I decided to collect the snmp data via python, so I used the python module pysnmp. There's a few weird concepts in play with pysnmp that makes walking snmp mibs a bit different than traditional tools, but it just takes a bit of desk-to-head application to get just right. There are a few tutorials that I used to help out here.
I decided to narrow my SNMP data collection down to CPU, memory, and upload/download speeds. You do need to fenagle these values a bit and, unfortunately, it looks like the CPU values are probably way off. I found several forum posts for RedHat, IBM, and some in serverfault for ESXi that seems to point to the SNMP counter values for CPU load to be well off from what the GUI reports. I gave up here and just grabbed the lowest CPU core load value instead of the much less accurate average value. Probably still way off, but oh well. Memory and network usage is a bit tricky as well, so there's a few tricks I threw in to get the proper values.
Once I had my data I would now need to throw that into a PNG. For this part, I went over to Method Draw and crafted an SVG. For each of the text boxes I wanted to replace with real data, I threw in some placeholder text (S1, S1, etc…). After saving off the SVG, I now had what is essentially a text file that I could easily perform a find and replace on before converting to PNG. I also thew in a warning icon in here and set the opacity to 0. I figured I could use this later by changing the opacity of the icon to something viewable for when a statistic hits some threshold. I haven't actually used this, but I figured it's important to plan ahead.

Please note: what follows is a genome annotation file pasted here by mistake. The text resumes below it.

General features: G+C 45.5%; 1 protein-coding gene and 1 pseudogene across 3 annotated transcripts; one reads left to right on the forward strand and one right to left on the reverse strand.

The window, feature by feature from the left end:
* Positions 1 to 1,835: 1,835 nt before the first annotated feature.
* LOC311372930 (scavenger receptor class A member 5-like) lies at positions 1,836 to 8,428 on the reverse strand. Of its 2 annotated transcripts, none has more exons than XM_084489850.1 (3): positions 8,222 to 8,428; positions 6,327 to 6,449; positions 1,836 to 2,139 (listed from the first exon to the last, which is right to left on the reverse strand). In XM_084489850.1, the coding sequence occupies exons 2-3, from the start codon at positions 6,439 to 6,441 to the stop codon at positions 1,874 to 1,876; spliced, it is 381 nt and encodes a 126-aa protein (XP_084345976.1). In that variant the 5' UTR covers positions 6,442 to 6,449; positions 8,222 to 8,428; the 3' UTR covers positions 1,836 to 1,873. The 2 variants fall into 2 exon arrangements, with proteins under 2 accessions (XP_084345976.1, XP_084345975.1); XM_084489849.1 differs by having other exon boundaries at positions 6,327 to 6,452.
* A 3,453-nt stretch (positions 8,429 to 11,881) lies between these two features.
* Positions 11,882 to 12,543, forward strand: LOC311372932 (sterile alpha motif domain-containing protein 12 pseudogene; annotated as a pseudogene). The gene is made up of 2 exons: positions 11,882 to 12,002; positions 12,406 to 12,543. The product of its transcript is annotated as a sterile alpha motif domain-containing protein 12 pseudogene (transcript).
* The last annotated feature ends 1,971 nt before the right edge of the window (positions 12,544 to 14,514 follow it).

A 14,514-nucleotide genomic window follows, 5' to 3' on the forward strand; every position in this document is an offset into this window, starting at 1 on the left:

Throwing the code into my update_kindle.py script, I'm now collecting stats, updating my template.svg, and then converting to a Kindle appropriate png (proper grayscale and all that).
Maybe this is easier on other Kindles, but for the DX I'm working on, the method of getting the image onto the Kindle's filesystem is a wee bit of a never-ending plumet into madness. The first thing you might find is that the Kindle's framework and powerd services will interfere with screen manipulation, but also are critical for maintaining a usb mass storage drive which WOULD BE NICE for sending my images to. My alternative here is the great usbnet addition provided by the users over on mobileread. Unfortunately, ESXi doesn't provide native support for USB network devices. Fortunately, a “fling” is available to provide usb network drivers as an installable vib package. I did need to update my ESXi image from 7.0.0 to 7.0.1U1 for this to work though. Once I did all the updates, I was able to attach the Kindle as a usb network device to the VM of my choice. The last event here in the series of unfortunate events, is that the usb network device is a bit flaky and prone to crashing. I played around with a few fixes, but what seems to work the best is to simply reduce the speed that scp sends over the image.
The wrap up here is to have the update_kindle.py script scp the generated PNG over to the kindle. This is kicked off by a cronjob every two minutes.